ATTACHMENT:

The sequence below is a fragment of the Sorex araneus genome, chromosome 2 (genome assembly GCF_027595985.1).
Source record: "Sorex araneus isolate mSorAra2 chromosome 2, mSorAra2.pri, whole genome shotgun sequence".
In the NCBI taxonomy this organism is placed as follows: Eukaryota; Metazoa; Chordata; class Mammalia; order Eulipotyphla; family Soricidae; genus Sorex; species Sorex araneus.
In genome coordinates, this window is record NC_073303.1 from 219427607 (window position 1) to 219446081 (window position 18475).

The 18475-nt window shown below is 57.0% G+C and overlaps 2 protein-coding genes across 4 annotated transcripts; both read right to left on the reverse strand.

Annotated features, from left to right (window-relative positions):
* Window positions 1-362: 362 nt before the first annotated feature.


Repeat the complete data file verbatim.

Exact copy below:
The sequence below is a fragment of the Sorex araneus genome, chromosome 2 (genome assembly GCF_027595985.1).
Source record: "Sorex araneus isolate mSorAra2 chromosome 2, mSorAra2.pri, whole genome shotgun sequence".
In the NCBI taxonomy this organism is placed as follows: Eukaryota; Metazoa; Chordata; class Mammalia; order Eulipotyphla; family Soricidae; genus Sorex; species Sorex araneus.
In genome coordinates, this window is record NC_073303.1 from 219427607 (window position 1) to 219446081 (window position 18475).

The 18475-nt window shown below is 57.0% G+C and overlaps 2 protein-coding genes across 4 annotated transcripts; both read right to left on the reverse strand.

Annotated features, from left to right (window-relative positions):
* Window positions 1-362: 362 nt before the first annotated feature.